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SCOM Dashboards – Using the PowerShell Grid Widget

This post will give some very basic examples on how to get started using PowerShell Grid Widgets.

PowerShell grid widgets in SCOM dashboards are really powerful, but hard to understand and therefore difficult to use.  There are not many good examples on the web anymore.  We need to start somewhere – so lets start with some real basic concepts.

Documentation:  Operations Manager Dashboard Script Widgets – TechNet Wiki

PowerShell Grid Widgets run a PowerShell script in the console, as the user logged into the console.  The scripts connect to the SCOM SDK, but they do not execute on the management server, they execute on the machine where the console is installed.

These examples will work in the Dashboards available in the SCOM console, and in the SCOM 2019 and later HTML5 Web console PowerShell Widgets.

 

Dashboard of all Windows Computers in SCOM

Here is a very basic example of getting a list of all the Windows Computer objects in SCOM:

# Get the class by Name $Class = Get-SCOMClass -Name "Microsoft.Windows.Computer" # Get all instances of the class $Instances = Get-SCOMClassInstance -Class $Class #Loop through each instance of the class FOREACH ($Instance in $Instances) { #Add to the output for display in dashboard $ServerName = $Instance.DisplayName.ToString() # Create a data object using a dummy object type $dataObject = $ScriptContext.CreateInstance('xsd://foo!bar/baz') #Create an ID used for sorting the output - Must be a string value - Used to sort the grid $dataObject['Id'] = $ServerName # Add the rest of the desired properties $dataObject['State'] = $ScriptContext.CreateWellKnownType('xsd://Microsoft.SystemCenter.Visualization.Library!Microsoft.SystemCenter.Visualization.OperationalDataTypes/MonitoringObjectHealthStateType',$Instance.HealthState.value__) $dataObject['ServerName'] = $ServerName # Add the data object to be displayed in the dashboard $ScriptContext.ReturnCollection.Add($dataObject) }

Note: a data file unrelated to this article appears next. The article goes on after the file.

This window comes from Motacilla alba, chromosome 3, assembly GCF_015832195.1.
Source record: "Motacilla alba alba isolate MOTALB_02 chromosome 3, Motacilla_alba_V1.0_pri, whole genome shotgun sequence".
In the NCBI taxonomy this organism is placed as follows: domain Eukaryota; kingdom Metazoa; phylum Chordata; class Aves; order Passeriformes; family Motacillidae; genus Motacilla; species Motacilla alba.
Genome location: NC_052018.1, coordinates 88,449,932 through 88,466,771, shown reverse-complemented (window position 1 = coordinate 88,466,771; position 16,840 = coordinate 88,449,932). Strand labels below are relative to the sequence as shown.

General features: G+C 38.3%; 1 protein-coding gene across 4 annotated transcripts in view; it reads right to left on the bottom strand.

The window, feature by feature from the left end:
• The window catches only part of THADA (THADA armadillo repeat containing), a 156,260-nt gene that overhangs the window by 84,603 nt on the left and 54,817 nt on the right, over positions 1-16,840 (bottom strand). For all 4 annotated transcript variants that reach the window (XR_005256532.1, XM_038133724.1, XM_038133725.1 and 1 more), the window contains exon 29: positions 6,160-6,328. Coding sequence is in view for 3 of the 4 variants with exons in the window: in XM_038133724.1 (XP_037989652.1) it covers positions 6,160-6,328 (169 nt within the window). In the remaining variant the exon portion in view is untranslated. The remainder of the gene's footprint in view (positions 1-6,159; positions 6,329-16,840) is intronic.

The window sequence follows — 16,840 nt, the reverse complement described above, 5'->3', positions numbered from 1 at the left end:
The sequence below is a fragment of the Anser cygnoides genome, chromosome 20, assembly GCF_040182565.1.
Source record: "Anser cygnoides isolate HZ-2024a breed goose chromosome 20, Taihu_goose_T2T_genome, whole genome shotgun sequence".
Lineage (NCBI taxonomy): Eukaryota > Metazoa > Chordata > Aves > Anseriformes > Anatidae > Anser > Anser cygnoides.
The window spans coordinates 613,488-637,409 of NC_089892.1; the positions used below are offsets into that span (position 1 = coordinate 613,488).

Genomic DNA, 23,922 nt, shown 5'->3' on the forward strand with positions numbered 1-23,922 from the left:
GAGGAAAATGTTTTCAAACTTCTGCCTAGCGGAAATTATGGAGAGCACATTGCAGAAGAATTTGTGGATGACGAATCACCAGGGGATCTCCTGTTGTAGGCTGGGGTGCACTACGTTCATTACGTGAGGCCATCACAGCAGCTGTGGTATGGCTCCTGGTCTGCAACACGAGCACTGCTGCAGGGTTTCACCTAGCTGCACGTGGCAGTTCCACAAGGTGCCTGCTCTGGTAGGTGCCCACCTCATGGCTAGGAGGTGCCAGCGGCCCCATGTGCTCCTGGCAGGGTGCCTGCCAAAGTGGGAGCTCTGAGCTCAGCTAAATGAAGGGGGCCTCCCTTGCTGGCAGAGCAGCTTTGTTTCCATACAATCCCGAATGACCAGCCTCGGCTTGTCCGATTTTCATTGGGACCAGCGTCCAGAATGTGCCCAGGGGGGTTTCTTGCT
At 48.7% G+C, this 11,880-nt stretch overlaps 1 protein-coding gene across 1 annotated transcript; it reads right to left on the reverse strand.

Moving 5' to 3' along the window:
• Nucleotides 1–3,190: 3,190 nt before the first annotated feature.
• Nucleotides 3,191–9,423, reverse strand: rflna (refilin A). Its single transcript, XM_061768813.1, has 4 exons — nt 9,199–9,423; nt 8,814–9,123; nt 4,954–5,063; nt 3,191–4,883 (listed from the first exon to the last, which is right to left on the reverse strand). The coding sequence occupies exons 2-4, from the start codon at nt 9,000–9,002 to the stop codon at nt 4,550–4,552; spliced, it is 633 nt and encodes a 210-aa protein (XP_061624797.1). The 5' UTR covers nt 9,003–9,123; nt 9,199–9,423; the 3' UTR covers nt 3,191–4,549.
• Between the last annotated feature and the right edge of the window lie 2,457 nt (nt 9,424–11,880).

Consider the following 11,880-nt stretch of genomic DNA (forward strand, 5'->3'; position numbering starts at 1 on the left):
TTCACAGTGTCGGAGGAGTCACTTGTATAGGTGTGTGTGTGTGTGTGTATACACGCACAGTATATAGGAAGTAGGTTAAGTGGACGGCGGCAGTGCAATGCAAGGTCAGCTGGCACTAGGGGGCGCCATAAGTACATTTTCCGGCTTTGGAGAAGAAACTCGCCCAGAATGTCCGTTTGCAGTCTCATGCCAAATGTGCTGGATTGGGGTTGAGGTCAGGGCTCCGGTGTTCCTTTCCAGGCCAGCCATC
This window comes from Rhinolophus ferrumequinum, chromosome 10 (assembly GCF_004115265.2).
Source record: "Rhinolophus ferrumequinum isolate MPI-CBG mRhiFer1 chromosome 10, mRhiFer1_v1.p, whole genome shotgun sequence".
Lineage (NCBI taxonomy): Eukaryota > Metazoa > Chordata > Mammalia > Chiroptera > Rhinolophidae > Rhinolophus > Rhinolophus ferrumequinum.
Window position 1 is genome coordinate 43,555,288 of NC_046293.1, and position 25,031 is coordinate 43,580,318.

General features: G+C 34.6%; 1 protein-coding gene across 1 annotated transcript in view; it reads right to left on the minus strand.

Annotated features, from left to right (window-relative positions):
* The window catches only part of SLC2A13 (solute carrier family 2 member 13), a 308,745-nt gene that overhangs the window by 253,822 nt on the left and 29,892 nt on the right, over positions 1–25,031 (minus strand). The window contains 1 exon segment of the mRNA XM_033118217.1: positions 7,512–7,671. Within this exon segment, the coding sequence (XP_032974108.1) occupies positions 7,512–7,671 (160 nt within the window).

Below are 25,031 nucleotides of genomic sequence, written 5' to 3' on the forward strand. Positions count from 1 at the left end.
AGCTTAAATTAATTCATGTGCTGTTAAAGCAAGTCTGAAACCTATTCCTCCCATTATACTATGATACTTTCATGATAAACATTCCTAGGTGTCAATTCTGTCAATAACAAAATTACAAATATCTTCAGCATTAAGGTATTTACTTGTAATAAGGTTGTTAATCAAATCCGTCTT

In the SCOM Console, select the “My Workspace” pane, and create a new Dashboard View.

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Choose Grid Layout, and give it a name like “Computers

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Choose “1 Cell” and select the cell.

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Click “Create”.

Select your Computers Dashboard and Click to add a Widget.  Choose the PowerShell Grid Widget

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Give the Widget a name such as “Computer List

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Next, paste in the script from above.

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This results in a dashboard that is a simple list of the Windows Computers in the SCOM Management Group:

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Note that you can sort by Computer Name or by Health State in this Example.